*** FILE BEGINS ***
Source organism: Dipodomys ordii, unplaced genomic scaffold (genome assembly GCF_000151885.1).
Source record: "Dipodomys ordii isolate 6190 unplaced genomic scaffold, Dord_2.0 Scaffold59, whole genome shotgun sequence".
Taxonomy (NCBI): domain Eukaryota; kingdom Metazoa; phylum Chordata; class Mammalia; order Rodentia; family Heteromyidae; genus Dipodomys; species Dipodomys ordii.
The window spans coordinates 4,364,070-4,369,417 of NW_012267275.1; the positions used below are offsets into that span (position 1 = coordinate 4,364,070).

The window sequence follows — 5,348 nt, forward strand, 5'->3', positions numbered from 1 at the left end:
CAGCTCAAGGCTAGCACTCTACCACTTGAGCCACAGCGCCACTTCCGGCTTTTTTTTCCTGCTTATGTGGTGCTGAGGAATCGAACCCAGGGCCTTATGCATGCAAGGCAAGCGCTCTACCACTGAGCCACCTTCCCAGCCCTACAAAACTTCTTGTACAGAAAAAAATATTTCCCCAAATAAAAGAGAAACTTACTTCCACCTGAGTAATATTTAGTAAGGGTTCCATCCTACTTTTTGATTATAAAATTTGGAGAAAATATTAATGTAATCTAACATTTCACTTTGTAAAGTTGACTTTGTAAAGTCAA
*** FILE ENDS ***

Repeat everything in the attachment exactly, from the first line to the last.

Source organism: Dipodomys ordii, unplaced genomic scaffold (genome assembly GCF_000151885.1).
Source record: "Dipodomys ordii isolate 6190 unplaced genomic scaffold, Dord_2.0 Scaffold59, whole genome shotgun sequence".
Taxonomy (NCBI): domain Eukaryota; kingdom Metazoa; phylum Chordata; class Mammalia; order Rodentia; family Heteromyidae; genus Dipodomys; species Dipodomys ordii.
The window spans coordinates 4,364,070-4,369,417 of NW_012267275.1; the positions used below are offsets into that span (position 1 = coordinate 4,364,070).

The window sequence follows — 5,348 nt, forward strand, 5'->3', positions numbered from 1 at the left end:
CAGCTCAAGGCTAGCACTCTACCACTTGAGCCACAGCGCCACTTCCGGCTTTTTTTTCCTGCTTATGTGGTGCTGAGGAATCGAACCCAGGGCCTTATGCATGCAAGGCAAGCGCTCTACCACTGAGCCACCTTCCCAGCCCTACAAAACTTCTTGTACAGAAAAAAATATTTCCCCAAATAAAAGAGAAACTTACTTCCACCTGAGTAATATTTAGTAAGGGTTCCATCCTACTTTTTGATTATAAAATTTGGAGAAAATATTAATGTAATCTAACATTTCACTTTGTAAAGTTGACTTTGTAAAGTCAA